Perhaps the hardest part of being a high school teacher is seeing students drop out or fail to graduate. But sometimes, students and teachers get a second chance.
Rebecca Dodd was in her early 50s when she decided to go into teaching. She’d worked in sales and marketing and the insurance industry. But she liked solving math problems and to show others how. She was in her second year of teaching at Grand Prairie High School when she met Cheyenne Musgrave.
“She was a student that just captured my heart right off. She reminded me so much of one of my own children,” Dodd says. “She was a very quirky, spunky kid and she just smiled. She just brightened your day when she walked in.”
Cheyenne felt a connection, too. Dodd’s teaching helped her thrive.
“I felt like she understood me and she wasn’t like all the other teachers, because they did judge me a lot,” Cheyenne says. “And, I mean, they just probably looked at my school record and then they started judging me.”
As she got to know Cheyenne, Dodd found out she was having problems at school — personality conflicts with teachers, difficulty with the material or skipping class.
“I was careless and just young-minded,” Cheyenne says.
Cheyenne was also bored and often got into trouble. Some things were small, such as not wearing her student ID.
But other things …
“One time I cussed out a teacher,” she says. “And the other time, I told a principal I was gonna hit a girl in the hallway and he suspended me from school.”
Dodd says she knew Cheyenne just needed someone to talk to, someone to motivate her. So when a personal tragedy struck Cheyenne, Dodd was there. She cried with her.
Later, a school administrator chided Dodd, telling her she shouldn’t cry with her students, that she had to be the adult.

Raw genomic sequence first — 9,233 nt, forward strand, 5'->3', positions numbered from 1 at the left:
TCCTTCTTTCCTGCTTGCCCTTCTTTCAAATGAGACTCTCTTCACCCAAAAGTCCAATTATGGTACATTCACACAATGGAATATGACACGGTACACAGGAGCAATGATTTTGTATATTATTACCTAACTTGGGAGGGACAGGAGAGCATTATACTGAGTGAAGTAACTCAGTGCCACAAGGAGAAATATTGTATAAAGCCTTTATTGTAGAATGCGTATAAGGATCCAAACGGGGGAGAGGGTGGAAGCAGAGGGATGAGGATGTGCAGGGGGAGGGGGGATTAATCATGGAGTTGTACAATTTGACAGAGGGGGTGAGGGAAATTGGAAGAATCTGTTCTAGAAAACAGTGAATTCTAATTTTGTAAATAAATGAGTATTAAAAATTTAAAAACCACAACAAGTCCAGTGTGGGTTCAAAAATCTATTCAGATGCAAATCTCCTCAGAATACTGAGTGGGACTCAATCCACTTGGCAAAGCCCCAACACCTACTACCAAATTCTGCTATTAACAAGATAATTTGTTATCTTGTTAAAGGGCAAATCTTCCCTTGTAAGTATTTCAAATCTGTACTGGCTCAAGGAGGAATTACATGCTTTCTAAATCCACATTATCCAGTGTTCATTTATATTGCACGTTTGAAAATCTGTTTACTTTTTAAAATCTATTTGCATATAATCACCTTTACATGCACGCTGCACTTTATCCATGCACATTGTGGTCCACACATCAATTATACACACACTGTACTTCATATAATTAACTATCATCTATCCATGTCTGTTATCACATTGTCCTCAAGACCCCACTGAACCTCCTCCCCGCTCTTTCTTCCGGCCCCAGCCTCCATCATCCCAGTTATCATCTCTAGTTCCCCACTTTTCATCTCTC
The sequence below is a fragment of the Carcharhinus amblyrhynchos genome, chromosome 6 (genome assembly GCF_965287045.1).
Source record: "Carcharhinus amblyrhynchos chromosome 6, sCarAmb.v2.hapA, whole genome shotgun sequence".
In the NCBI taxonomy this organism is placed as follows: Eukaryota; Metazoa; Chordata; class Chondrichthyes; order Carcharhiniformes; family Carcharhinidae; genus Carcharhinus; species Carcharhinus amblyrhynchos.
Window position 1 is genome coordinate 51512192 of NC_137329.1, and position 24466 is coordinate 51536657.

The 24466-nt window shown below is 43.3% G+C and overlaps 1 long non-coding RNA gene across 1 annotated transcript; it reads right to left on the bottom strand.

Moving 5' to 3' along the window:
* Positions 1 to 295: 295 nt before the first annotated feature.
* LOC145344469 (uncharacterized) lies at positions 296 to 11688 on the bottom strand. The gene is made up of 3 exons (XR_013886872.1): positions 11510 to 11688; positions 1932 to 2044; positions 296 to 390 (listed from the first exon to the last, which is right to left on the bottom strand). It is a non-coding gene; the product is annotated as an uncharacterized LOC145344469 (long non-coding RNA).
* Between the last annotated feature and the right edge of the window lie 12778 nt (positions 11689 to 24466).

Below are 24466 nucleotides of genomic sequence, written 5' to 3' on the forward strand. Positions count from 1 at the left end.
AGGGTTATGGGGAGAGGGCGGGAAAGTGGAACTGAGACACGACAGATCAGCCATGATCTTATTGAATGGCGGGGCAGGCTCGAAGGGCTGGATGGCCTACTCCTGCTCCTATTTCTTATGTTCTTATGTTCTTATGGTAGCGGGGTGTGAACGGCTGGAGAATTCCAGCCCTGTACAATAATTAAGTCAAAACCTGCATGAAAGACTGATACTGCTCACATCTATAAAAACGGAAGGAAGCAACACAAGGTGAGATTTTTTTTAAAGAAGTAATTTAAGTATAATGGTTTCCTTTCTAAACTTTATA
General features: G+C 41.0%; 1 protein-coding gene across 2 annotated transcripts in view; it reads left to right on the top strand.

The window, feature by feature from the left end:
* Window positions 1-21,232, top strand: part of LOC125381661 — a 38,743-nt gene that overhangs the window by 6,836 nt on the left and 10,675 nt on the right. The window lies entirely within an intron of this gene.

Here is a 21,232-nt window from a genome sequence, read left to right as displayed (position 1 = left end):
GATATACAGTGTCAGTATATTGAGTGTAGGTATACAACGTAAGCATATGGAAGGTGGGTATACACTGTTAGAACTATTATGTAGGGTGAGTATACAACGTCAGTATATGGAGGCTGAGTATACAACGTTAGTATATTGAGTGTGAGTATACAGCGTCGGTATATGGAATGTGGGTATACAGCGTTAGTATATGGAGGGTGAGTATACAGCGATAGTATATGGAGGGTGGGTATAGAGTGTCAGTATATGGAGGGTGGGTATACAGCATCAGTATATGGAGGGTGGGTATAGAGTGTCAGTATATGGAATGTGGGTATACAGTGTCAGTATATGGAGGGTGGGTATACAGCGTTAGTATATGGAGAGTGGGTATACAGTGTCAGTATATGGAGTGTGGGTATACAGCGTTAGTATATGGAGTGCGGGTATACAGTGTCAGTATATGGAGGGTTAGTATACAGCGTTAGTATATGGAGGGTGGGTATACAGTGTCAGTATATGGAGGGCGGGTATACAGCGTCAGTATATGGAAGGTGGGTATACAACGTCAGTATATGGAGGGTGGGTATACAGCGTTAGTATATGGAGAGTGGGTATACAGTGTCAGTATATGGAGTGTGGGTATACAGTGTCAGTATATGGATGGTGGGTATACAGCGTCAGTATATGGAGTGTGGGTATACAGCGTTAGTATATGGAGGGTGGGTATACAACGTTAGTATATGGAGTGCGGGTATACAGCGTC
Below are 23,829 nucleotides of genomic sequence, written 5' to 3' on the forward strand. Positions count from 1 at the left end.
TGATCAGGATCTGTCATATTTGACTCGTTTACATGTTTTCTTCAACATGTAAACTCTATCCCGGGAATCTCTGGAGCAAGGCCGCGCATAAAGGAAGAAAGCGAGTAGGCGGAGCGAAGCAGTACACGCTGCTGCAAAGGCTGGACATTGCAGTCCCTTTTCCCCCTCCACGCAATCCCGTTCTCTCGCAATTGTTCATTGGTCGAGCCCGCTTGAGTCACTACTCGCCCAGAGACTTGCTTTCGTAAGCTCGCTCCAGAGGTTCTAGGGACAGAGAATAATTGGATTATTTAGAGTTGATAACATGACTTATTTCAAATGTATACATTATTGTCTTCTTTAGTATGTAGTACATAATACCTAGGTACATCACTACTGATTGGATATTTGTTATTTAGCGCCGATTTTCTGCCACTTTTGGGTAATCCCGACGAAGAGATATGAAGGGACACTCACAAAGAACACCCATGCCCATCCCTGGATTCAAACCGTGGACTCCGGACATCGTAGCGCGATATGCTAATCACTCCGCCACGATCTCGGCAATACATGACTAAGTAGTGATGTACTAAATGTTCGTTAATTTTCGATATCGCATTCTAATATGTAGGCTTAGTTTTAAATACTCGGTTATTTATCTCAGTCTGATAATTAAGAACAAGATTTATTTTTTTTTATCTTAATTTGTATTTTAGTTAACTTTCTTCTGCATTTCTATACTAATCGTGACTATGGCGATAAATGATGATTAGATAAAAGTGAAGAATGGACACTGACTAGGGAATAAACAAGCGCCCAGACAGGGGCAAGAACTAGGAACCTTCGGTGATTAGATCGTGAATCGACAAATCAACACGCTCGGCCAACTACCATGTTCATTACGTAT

Even though Dodd was a newer teacher, she disagreed. Students, she thought, need to feel that empathy, and sometimes that means walking through the pain with the student.
“I always felt like, from that moment on, because she had confided in me …. we grew from there,” Dodd says. “It wasn’t that we had that chatty session every day. It was kind of a bonding from that.”
But then, on her 18th birthday, Cheyenne didn’t show up to class. Dodd learned she’d withdrawn from school.
“I think I made several phone calls, probably at least 10 to 15 phone calls over a period of time, trying to talk to Cheyenne, and her mom going, ‘She just won’t. She still feels really bad,’” Dodd says. “And so at some point, I just had to let that go.”
Nearly a decade went by. Cheyenne got married and had four kids, but she still remembered her teacher fondly.
“Some people leave, you know, footprints in your life, and she was, like, one of them,” Cheyenne says. “She was cool. She was real cool.”
Dodd got a job at Crosswinds Accelerated High School. It’s a campus in the Grand Prairie Independent School District for non-traditional students seeking a high school diploma.
One day last spring, Dodd opened Facebook and noticed a message. It was from Cheyenne.
“My heart was beating so fast,” Dodd says. “I was like, ‘Oh my God, I can’t believe she found me!’”
“I wrote her and I told her, ‘I hope you remember me,’” Cheyenne says. “And she was like, ‘Of course I remember you!’ So we just went from there.”
Cheyenne told Dodd she wanted to finish high school. So Dodd convinced her to enroll in the school where she works.
Today, Cheyenne is taking biology and history classes at night. It’s very different from high school, she says. The schedule and pace are better for her, and it’s great having Dodd as a teacher again.
Though, Dodd says Cheyenne’s taught her as much as she’s taught Cheyenne.
One lesson: That it’s OK to cry with your students.
The other: “That all is not lost when a student drops out, for whatever reason, and that they can come back and be successful,” Dodd says. “They need that second chance and not think, ‘Oh well, I’m too old. There’s nothing I can do.’”
And Dodd says she’s glad she got a second chance, too.
This story is part of the “What My Students Taught Me” initiative, produced in partnership with the Teacher Project at Columbia Journalism School. Texas public radio stations collaborated on this series — listen to Houston Public Media’s story and Texas Public Radio’s.